Early in October I received an email headed URGENT INFORMATION REQUIRED FOR xyz INVOICE PAYMENTS. The following day I received a second email URGENT SUPPLIER UPDATE FROM XYZ. They let me know they were changing their invoice system from 1 November, and that the request was legitimate.
While it might have been legitimated from their perspective, from mine it was an unwanted intrusion and unnecessary pressure on my business for some problem the organisation had created for themselves.
With Stephen Covey beside me, I responded. ‘I have received two urgent emails from you today. I would like to let you know I object to an urgent demand from you for something you are implementing and have had control over the timeline.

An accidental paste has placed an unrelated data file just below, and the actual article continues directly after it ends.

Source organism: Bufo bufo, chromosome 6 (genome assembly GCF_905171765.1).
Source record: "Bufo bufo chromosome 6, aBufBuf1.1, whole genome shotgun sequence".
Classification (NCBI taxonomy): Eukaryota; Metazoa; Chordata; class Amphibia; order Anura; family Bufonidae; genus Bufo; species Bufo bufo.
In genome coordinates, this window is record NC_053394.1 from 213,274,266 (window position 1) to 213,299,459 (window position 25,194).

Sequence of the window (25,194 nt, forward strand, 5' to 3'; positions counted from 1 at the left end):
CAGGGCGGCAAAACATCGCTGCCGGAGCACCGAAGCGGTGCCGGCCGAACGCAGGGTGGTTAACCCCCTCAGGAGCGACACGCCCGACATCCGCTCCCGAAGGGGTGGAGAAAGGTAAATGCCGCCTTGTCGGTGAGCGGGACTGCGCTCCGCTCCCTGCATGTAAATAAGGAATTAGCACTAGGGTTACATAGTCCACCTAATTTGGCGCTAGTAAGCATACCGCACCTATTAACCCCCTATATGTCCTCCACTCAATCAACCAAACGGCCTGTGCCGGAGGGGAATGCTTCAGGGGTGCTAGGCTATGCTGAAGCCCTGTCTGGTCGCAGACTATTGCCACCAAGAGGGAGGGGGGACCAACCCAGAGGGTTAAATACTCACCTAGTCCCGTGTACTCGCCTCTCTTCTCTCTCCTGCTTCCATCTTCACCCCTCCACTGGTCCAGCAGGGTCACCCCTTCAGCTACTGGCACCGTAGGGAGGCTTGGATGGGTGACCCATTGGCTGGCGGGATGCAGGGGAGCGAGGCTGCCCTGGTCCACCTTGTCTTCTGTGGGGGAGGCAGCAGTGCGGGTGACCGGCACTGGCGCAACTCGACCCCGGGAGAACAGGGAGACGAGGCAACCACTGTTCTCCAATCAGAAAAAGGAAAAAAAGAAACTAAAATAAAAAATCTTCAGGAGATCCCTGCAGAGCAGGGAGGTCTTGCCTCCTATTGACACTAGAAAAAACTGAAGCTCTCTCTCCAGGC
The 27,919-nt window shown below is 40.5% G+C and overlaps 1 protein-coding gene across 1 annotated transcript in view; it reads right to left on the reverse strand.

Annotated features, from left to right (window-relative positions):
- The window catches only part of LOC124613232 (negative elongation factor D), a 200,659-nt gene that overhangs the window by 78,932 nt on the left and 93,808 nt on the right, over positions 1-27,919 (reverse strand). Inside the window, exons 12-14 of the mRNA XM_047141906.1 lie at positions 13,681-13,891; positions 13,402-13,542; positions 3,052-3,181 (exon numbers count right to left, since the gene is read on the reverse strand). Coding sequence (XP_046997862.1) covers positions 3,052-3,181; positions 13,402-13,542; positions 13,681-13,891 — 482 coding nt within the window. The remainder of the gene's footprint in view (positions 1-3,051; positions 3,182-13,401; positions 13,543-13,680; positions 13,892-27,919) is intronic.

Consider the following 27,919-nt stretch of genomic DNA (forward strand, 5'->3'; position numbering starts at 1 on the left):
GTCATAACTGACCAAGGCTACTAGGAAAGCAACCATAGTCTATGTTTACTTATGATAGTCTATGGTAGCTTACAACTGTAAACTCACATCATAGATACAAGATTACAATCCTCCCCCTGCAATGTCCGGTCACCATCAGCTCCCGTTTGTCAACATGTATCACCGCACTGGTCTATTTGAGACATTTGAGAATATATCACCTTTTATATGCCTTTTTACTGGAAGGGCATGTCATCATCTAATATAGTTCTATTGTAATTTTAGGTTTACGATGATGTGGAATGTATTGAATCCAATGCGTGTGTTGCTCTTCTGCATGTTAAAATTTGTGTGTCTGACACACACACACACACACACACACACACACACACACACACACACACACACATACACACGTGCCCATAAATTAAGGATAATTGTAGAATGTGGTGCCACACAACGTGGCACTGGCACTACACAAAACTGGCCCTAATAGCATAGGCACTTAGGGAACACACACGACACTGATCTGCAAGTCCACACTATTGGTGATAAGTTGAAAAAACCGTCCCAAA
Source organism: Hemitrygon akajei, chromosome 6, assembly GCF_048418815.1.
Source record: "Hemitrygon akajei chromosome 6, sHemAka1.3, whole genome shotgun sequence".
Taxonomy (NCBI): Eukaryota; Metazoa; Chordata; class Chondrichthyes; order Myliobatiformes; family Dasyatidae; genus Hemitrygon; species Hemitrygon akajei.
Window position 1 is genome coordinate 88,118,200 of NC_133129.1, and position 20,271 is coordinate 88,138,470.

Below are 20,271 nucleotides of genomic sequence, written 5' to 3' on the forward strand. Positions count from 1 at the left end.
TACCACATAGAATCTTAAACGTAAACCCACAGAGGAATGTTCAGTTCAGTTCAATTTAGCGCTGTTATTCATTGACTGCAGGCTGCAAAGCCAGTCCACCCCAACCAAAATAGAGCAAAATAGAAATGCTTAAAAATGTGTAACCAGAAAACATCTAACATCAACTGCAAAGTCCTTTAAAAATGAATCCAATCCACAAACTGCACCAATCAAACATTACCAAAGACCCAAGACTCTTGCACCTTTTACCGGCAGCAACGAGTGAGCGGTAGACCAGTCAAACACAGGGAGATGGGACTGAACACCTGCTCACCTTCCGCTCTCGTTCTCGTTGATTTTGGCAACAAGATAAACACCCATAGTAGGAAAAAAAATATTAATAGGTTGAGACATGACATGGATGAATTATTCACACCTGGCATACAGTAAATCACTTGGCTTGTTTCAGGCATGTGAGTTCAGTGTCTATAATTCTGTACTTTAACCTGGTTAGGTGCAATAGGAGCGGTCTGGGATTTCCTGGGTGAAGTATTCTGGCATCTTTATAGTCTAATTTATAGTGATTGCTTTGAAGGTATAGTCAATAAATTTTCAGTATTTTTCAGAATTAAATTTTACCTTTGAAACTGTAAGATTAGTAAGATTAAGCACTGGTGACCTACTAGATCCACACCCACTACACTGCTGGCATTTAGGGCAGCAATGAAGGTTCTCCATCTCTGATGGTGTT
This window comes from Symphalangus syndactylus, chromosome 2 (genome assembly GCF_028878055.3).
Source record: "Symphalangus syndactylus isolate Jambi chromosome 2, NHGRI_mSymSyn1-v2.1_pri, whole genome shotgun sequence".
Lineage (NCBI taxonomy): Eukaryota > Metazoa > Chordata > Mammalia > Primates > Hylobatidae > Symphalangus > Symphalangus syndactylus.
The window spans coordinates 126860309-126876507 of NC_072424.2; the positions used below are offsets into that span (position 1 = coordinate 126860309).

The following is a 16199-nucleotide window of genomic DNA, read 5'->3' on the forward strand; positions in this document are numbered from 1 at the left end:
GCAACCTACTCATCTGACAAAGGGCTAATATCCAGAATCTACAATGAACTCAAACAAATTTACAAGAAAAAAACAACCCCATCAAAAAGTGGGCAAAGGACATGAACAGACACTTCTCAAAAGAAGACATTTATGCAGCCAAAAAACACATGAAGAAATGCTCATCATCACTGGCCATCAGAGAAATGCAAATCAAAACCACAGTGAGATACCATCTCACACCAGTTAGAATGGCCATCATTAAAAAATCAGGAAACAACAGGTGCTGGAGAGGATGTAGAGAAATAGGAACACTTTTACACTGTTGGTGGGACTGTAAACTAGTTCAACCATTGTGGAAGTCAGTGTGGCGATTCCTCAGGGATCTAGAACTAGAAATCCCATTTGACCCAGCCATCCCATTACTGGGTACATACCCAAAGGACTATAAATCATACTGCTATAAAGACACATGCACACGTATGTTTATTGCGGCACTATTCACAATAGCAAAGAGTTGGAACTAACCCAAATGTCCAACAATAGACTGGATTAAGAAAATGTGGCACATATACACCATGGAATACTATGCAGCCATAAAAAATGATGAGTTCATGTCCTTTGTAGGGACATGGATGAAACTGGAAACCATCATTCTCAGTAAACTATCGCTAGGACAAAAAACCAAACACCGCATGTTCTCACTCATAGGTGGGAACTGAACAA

Putting pressure on me and my small business to respond urgently to you with a change you are making beggars belief.
I have no pending invoices with you.
I respectfully suggest you create helpful relationships with your suppliers, not demanding ones.’
I receive an anonymous response from the purchasing team,
Thank you for your feedback, we have taken note of your concerns.
Please feel free to respond when it suits your time frames. As you correctly assessed the urgency is for suppliers with purchases from 1 November.
What would have helped is if this team had taken this approach in the first instance and kept supplier relationships on a more positive footing? I won’t be rushing to work with this group again.
How might you stand in the shoes of your customers and see things from their perspective to strengthen relationships when you communicate?
© Diana Jones